BEIRUT -- Journalists opposed to Hizbullah say they will not be intimidated by the party's threatening campaigns to silence them and will continue to expose its destabilising actions in Lebanon.
In recent years, Hizbullah has filed a number of lawsuits against journalists who oppose it, including a recent lawsuit against journalist Dima Sadek for accusing it of assassinating political activist Lokman Slim.
Slim's bullet-riddled body was found in southern Lebanon on February 4. Before he was killed, Slim, a vocal Hizbullah critic, had warned he would lay the blame on Hizbullah and its ally Amal, should anything happen to him or his family.
On the February 8 episode of "Haki Sadek", her weekly programme on Murr TV (MTV) Lebanon, Sadek accused Hizbullah of killing Slim, saying, "We are not going to wait for an investigation that will never happen to say that out loud."
Slim's family have said they know who killed him, but do not trust the judiciary to bring true justice.
On February 16, Lebanese attorney Ghassan al-Mawla submitted a claim to the Public Prosecution Office at the Cassation Court against Sadek and MTV on behalf of media professionals loyal to Hizbullah.
The filing coincided with a televised speech by Hizbullah chief Hassan Nasrallah, who rejected the accusation that his party killed Slim.
On April 1, the Public Prosecution Office charged Sadek and MTV with "inciting national and sectarian strife, provoking conflict among the nation's elements, and repeatedly insulting the President of the Republic".
Undeterred by Hizbullah's threats
Hizbullah is cracking down on its opponents "by filing lawsuits against those who accuse it of assassinating Lokman Slim", Sadek told Al-Mashareq, describing the campaign and lawsuit against her as "laughable".
"We demand that the judiciary find out who killed him," she said.
The party "has not stopped harassing and threatening me since 2012", Sadek said. "This has become a daily fixture for me but will not deter me from carrying out my duties as a journalist, regardless of the severity of the threats, because the basis of our work is to preserve freedoms and uncover the facts."
Al-Mawla also filed a lawsuit in June against Shia cleric Ali al-Amin for allegedly "attacking the resistance and its martyrs".
The charges against al-Amin include "stirring sectarian sentiments and inciting conflict between sects", and "criticising religious rituals", according to Lebanon's National News Agency.
Hizbullah's attacks on the media increased after nationwide protests over the economy and government corruption erupted in October 2019. Protestors also have been calling for Hizbullah to disarm.
MTV reporter Nawal Berry was attacked in central Beirut in the first days of the protests by supporters of Hizbullah and its allies.
They smashed the camera, stole the microphone she was holding, spat on her and kicked her in the leg, according to the Associated Press.
In another such attack, MTV reporter Joyce Akiki was targeted on March 6 when party elements tried to interrupt her coverage and stop her from reporting.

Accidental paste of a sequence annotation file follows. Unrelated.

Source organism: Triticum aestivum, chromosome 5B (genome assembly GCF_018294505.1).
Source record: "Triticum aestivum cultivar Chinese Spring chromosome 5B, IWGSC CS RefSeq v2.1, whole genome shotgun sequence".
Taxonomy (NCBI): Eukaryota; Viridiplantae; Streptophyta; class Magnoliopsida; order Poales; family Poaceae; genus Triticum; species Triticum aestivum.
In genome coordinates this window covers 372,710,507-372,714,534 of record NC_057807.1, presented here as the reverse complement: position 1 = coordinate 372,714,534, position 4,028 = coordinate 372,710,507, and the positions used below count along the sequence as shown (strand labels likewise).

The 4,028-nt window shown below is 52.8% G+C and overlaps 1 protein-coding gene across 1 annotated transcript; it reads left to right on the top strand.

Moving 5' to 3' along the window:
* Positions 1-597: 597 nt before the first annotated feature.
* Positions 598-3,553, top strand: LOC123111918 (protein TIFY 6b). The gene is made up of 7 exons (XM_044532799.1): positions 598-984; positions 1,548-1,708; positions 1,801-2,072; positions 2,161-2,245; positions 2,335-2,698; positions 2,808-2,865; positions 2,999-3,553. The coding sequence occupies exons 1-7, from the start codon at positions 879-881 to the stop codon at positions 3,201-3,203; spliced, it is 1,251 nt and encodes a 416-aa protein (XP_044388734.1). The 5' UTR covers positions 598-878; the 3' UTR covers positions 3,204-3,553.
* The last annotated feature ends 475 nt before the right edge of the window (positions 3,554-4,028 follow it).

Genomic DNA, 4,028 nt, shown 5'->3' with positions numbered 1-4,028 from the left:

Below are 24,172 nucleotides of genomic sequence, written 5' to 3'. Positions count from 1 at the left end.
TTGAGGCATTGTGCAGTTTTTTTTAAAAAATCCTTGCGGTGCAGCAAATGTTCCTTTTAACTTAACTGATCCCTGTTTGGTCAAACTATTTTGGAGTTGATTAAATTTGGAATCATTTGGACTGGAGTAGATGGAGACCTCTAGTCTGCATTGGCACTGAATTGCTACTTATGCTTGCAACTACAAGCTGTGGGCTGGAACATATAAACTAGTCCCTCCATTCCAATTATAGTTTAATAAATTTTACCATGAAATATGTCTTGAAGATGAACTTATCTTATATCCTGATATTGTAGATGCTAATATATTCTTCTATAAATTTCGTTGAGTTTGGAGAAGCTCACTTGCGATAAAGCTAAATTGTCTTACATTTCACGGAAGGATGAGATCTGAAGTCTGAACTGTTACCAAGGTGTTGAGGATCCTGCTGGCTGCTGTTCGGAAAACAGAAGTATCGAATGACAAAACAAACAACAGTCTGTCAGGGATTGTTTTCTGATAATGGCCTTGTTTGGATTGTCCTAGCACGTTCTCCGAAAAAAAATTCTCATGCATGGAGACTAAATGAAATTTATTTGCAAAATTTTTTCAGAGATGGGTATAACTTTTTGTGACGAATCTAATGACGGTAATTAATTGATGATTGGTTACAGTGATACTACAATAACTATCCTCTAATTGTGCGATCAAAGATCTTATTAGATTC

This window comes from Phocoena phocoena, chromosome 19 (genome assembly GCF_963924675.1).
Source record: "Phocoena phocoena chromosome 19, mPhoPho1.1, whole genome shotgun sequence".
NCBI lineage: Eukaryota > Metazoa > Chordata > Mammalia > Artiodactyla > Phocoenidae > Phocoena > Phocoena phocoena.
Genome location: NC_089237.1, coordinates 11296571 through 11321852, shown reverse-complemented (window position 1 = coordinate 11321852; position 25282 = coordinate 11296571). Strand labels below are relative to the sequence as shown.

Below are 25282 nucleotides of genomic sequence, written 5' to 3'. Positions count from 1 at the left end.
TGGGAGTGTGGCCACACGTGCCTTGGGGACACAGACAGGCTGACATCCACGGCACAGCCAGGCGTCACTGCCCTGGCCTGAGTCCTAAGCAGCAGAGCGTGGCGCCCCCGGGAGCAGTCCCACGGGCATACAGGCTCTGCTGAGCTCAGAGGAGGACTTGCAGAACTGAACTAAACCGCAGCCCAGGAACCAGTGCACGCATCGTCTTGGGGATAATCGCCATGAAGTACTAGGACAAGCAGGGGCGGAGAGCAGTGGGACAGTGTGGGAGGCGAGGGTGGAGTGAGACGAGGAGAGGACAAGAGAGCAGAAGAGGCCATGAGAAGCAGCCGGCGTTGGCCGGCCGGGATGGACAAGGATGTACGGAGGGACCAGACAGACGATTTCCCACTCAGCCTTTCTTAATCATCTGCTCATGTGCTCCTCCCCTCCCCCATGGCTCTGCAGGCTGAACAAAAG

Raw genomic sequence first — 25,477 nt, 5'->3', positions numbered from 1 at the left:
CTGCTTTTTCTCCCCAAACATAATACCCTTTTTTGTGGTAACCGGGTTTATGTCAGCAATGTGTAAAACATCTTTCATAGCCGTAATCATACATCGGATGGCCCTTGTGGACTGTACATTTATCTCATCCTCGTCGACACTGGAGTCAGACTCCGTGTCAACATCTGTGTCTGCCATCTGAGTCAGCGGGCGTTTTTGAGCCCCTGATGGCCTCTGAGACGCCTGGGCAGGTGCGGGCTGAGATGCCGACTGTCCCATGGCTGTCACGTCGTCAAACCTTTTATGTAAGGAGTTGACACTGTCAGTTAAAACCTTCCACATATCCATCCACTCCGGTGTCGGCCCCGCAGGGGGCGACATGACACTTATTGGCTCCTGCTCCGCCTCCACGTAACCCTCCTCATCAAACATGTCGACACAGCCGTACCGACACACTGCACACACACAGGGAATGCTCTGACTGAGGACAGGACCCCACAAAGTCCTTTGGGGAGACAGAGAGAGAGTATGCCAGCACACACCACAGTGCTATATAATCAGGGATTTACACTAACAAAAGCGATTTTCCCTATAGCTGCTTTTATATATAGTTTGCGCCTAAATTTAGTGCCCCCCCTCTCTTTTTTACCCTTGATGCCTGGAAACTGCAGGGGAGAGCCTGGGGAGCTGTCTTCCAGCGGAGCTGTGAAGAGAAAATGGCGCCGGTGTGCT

Efforts to silence opponents
Journalist and Hizbullah opponent Luna Safwan, who is Shia, said the party is using psychological and physical threats and social media campaigns to silence journalists and wear them down.
Hizbullah invests time and resources to take revenge on Shia who criticise its rhetoric or policies, using physical intimidation and personal threats, she said.
Safwan said Hizbullah targeted her "for simply criticising the party's policy on social media".
"Despite all the attacks, my human and journalistic conscience does not allow me to remain silent" in light of the threats to Lebanon and the attempts of Hizbullah and other parties to forcibly control it, she said.
"I will continue with the battle against [illegitimate] weapons that are contributing to dividing the country," she added.
Ghayath Yazbeck, MTV news and political programmes director, said Hizbullah's silencing of free speech is "a frightening path that is becoming more entrenched and speaks to the party's policy and [support of] Iranian interests."
"Hizbullah's main course of action is to accelerate the process of taking control over Lebanon and removing it from the global community, which requires silencing [opposing] voices and the free media," he said.
It "seeks to silence and assassinate the free Shia media because it has exposed the party", he added, accusing it of hijacking Lebanon's judiciary system.
'Provocation and bullying'
The Samir Kassir Foundation "monitors personal threats against journalists on social media", according to executive director Ayman Mhanna, who said there has been a "huge amount of provocation and bullying taking place".
The foundation, a non-profit civic organisation, describes its mission as "spreading democratic culture in Lebanon".
"We have noticed a systematic focus on female Shia journalists and dissidents by online armies and accounts created specifically for bullying and threatening [opponents], such as Dima Sadek," he said.
The foundation investigated deceptive reports about Slim's assassination, he said, and found that bots had been used to spread disinformation.
Meanwhile, investigative journalists have found evidence of systematic disinformation operations and campaigns to silence opponents, he said.
In the absence of an independent judiciary in Lebanon, Mhanna added, Hizbullah's final tactic is to turn to the judicial system.